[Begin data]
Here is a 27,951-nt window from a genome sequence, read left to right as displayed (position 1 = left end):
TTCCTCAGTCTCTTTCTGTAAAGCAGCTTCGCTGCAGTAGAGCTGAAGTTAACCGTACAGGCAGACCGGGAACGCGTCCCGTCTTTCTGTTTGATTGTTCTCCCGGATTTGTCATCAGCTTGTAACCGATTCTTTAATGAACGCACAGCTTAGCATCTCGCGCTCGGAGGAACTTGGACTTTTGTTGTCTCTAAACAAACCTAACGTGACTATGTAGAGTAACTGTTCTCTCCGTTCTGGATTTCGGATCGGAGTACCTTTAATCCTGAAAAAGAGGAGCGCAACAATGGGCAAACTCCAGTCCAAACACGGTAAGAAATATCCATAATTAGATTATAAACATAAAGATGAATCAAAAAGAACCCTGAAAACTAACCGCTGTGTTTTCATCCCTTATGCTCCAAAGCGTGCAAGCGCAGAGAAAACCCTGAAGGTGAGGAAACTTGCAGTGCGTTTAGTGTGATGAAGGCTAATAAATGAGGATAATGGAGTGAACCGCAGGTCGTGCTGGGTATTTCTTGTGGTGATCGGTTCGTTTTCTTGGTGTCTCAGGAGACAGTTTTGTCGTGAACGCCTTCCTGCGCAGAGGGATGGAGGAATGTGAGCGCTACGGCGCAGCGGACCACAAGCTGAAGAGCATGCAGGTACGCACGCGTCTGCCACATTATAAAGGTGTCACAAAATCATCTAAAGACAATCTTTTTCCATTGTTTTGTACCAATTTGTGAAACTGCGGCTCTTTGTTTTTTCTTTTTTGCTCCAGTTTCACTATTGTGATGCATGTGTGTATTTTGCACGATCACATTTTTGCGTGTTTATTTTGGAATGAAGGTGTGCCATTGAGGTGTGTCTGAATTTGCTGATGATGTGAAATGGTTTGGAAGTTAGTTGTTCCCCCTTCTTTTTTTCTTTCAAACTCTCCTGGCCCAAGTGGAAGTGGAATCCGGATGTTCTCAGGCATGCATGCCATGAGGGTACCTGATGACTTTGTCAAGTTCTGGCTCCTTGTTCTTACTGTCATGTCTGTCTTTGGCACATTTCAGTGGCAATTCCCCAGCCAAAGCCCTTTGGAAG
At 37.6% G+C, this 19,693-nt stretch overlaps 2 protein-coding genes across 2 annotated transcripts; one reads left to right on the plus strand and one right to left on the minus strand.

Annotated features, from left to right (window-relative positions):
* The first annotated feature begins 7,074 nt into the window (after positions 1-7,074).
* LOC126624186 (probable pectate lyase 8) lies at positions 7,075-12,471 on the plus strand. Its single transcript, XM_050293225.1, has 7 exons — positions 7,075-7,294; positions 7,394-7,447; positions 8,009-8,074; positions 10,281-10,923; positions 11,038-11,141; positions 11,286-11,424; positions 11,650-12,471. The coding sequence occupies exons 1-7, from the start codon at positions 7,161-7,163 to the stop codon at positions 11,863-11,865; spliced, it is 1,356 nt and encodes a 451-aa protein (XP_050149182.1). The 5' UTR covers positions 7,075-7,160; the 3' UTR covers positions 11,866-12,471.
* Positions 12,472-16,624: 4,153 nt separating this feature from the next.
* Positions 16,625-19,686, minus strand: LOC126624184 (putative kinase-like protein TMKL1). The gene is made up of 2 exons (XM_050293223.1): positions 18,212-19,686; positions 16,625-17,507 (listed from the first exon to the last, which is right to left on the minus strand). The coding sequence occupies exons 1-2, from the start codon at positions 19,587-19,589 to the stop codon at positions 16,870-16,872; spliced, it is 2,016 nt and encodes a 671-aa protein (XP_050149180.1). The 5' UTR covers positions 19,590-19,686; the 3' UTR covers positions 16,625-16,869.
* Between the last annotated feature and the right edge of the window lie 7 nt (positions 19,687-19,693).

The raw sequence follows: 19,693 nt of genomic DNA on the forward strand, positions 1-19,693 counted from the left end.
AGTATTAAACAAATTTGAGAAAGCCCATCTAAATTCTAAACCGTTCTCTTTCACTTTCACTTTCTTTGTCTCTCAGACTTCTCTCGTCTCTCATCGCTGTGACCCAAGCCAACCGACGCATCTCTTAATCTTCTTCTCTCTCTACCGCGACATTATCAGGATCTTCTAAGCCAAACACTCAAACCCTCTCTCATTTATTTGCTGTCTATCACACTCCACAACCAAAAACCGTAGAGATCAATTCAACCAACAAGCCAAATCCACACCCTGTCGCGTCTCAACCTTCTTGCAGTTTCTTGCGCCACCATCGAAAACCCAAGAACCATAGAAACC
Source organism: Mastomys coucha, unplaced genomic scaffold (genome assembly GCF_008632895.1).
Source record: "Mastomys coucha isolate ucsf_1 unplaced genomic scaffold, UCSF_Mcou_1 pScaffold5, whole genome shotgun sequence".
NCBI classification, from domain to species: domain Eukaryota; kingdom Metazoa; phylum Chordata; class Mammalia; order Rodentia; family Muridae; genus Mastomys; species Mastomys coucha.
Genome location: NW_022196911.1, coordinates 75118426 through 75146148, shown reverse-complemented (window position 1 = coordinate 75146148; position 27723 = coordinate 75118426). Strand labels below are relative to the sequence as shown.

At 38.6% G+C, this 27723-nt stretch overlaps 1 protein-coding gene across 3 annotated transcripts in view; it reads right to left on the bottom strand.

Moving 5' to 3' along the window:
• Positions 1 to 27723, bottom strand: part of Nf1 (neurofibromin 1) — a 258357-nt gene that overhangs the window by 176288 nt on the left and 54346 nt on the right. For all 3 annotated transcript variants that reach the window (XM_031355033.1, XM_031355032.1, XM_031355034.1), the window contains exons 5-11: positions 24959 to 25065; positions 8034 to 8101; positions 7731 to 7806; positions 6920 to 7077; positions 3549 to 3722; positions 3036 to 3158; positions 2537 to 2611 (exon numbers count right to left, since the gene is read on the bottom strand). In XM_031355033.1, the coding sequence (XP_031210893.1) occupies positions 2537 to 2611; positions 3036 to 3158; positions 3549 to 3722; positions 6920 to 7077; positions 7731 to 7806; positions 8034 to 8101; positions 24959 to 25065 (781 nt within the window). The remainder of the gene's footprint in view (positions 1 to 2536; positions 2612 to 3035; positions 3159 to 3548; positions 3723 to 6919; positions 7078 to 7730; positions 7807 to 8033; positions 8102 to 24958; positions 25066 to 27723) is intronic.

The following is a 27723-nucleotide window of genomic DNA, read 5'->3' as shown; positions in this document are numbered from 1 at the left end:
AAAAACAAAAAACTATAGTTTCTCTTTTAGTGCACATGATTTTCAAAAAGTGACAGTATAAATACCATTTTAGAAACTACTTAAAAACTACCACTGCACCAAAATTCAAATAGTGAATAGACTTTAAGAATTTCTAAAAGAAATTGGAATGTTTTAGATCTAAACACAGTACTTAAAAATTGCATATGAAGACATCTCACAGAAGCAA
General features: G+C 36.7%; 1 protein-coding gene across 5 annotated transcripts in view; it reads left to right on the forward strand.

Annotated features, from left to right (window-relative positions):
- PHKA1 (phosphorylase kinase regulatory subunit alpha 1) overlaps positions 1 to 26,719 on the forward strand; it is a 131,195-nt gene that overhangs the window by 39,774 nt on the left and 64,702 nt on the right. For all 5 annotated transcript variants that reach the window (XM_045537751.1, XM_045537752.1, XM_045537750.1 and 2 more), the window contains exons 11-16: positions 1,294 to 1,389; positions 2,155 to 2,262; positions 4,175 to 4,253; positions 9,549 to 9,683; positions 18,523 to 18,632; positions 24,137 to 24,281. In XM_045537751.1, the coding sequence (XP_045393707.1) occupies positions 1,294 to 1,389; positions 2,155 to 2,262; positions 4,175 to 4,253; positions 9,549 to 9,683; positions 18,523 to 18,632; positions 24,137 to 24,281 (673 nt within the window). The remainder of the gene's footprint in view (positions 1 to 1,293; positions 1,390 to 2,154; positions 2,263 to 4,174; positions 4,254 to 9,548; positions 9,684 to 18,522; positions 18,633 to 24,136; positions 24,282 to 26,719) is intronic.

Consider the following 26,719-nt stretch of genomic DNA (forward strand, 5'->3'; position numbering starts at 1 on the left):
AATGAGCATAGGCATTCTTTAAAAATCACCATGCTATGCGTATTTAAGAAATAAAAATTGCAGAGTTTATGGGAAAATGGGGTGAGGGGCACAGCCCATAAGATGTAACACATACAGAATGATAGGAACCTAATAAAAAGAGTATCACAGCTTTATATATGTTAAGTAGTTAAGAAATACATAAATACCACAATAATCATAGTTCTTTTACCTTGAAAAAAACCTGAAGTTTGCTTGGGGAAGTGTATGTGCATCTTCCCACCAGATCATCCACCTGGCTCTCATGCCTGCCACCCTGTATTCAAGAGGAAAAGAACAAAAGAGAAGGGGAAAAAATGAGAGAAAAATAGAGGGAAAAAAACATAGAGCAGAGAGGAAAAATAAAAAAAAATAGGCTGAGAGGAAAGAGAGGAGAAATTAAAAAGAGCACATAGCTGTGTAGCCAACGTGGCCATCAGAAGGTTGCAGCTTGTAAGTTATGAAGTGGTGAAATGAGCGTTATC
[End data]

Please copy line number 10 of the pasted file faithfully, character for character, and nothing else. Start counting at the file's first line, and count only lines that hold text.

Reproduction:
The raw sequence follows: 19,693 nt of genomic DNA on the forward strand, positions 1-19,693 counted from the left end.